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The Power of Non-Reconciliation – Arendt’s Judgment of Adolf Eichmann (2011).

View the full article here.

Hannah Arendt and Human Rights

The Handbook of Human Rights (Routledge, 2011)

Hannah Arendt approaches human rights as someone who lived through their failure in the first half of the 20th century. A German Jew, Arendt understood antisemitism, experienced the denationalization of the Jews in Germany, and witnessed how the world and even the diaspora Jewish community largely ignored the plight of European Jewry. Arendt also saw how other minority peoples in Europe - Germans in Russia, Slovaks in Czechloslavakia, muslims in Yugoslavia, Gypsies, and many others - were systematically denaturalized, persecuted, and killed - all, as she emphasized, within the strictures of national and international law. For Arendt, the failure of human rights is a fundamental fact of modern times.

Read the full article here.

Thinking in Dark Times

in Thinking in Dark Times: Hannah Arendt on Ethics and Politics, ed. Roger Berkowitz, Jeff Katz, and Thomas Keenan (2009)

In Bertold Brecht’s poem “To Posterity,” the poet laments:

Truly, I live in dark times!
An artless word is foolish. A smooth forehead
Points to insensitivity. He who laughs
Has not yet received
The terrible news.
What times are these, in which
A conversation about trees is almost a crime
For in doing so we maintain our silence about so much wrongdoing!
And he who walks quietly across the street,
Passes out of the reach of his friends
Who are in danger?

Brecht’s poem inspires the title of one of Hannah Arendt’s lesser read books, Men in Dark Times. For Arendt, dark times are not limited to the tragedies of the 20th century; they are not even a rarity in the history of the world. Darkness, as she would have us understand it, does not name the genocides, purges, and hunger of a specific era. Instead, darkness refers to the way these horrors appear in public discourse and yet remain hidden. As Arendt observes, the tragedies to which Brecht’s poem refers were not shrouded in secrecy and mystery, yet they were darkened by the “highly efficient talk and double-talk of nearly all official representatives who, without interruption and in many ingenious variations, explained away unpleasant facts and justified concerns.” Similarly today, the various outrages--environmental, economic, and governmental--that confrontus daily are hidden in plain sight. Darkness, for Arendt, names the all-too-public invisibility of inconvenient facts, and not simply the horror of the facts themselves.

View the full PDF here.

Thinking in Dark Times - Six Questions for Roger Berkowitz

Harpers Magazine, (2009)

Fordham University Press has just put out Thinking in Dark Times: Hannah Arendt on Ethics and Politics, a collection of papers from a conference convened at Bard College to mark Arendt’s hundredth birthday. I put six questions to Roger Berkowitz, a professor at Bard and academic director of the Hannah Arendt Center for Ethical and Political Thinking, about issues addressed in the book.

Read the full interview here.

Solitude and the Activity of Thinking

in Thinking in Dark Times: Hannah Arendt on Ethics and Politics, ed. Roger Berkowitz, Jeff Katz, and Thomas Keenan (2009)

“The true predicaments of our time.” Hannah Arendt wrote, “will assume their authentic form only when totalitarianism has become a thing of the past.” The totalitarianisms in Germany and the Soviet Union were only symptoms of these true predicaments, of what Arendt early on calls the mass society characterized by “organized loneliness.” Later, covering the trial of Adolf Eichmann, she would come to see that the bond between totalitarianism and loneliness is the phenomena of thoughtlessness.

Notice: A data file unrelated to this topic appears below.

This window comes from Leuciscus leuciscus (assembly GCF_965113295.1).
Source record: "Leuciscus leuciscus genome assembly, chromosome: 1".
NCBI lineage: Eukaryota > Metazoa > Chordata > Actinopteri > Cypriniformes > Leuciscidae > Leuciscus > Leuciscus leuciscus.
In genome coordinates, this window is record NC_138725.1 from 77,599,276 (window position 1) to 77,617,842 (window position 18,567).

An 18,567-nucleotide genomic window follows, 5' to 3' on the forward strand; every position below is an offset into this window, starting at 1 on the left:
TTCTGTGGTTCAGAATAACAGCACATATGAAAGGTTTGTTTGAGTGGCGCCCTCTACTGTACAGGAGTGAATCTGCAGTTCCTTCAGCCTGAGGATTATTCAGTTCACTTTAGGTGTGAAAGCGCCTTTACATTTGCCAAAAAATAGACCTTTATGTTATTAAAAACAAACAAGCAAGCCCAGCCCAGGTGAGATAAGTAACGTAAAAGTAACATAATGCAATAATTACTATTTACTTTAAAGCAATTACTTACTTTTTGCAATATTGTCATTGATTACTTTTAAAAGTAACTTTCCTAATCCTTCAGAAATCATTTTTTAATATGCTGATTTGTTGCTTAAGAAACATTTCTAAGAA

View the full PDF here.

The Judge as Tragic Hero: An Arendtian Critique of Judging, Articles/Research Notes v.4 (2008)

- Revised version, originally published in The Graduate Review (cont. as Critical Sense) v. 1, #1 (1994)

In his book Justice Accused,1 Robert Cover explores how and why ante-bellum Federal judges who were opposed to slavery consistently upheld the constitutionality of the Fugitive Slave Act of 1850.2 These judges claimed that despite their strong personal convictions that slavery was immoral and wrong, they were constrained by the U.S. Constitution to declare the Act constitutional.3 As Cover convincingly demonstrates, however, the arguments for the constitutionality of the Act of 1850 were not widely perceived to be ironclad, even in 1850.4 Nevertheless, the judges, at least some of whom were sincere in their opposition to slavery, upheld the Act.

Read the full article here.

Revolutionary Constitutionalism: Some Thoughts on Laurie Ackermann's Dignity Jurisprudence

Acta Juridica (2008)

- Reprinted in Dignity, Freedom and the Post-Apartheid Legal Order, ed. by Alfred Barnard (Jutta, 2009).

Justice Laurie Ackermann’s decision in Ferreira is a study in tonal dissonance. Ackermann’s 232 paragraph legal opinion begins slowly. It plots out the judicial history of the case; it wades through questions of jurisdiction and standing; and it frames the question of the case all without offering a narrative version of the facts.

One must read carefully and between the lines to discern that the case concerns a plaintiff, Clive Ferreira, who was employed by Prima Bank Holdings Ltd., a corporation that had gone bankrupt and ceased operations. Mr. Ferreira was summoned to give sworn testimony about the affairs and property of Prima Bank. He declined, asserting a right not to offer self-incriminating testimony. In doing so, Ferreira violated section 417 of the Companies Act that requires such testimony in administrative proceedings and also expressly allows that such testimony ‘may thereafter be used in evidence’ in a criminal proceeding.

View the full PDF here.

Hannah Arendt and Human Rights

Philosophy in Review (December, 2007). Review of Peg Birmingham's Hannah Arendt and Human Rights

Apologies. This article is not currently available online.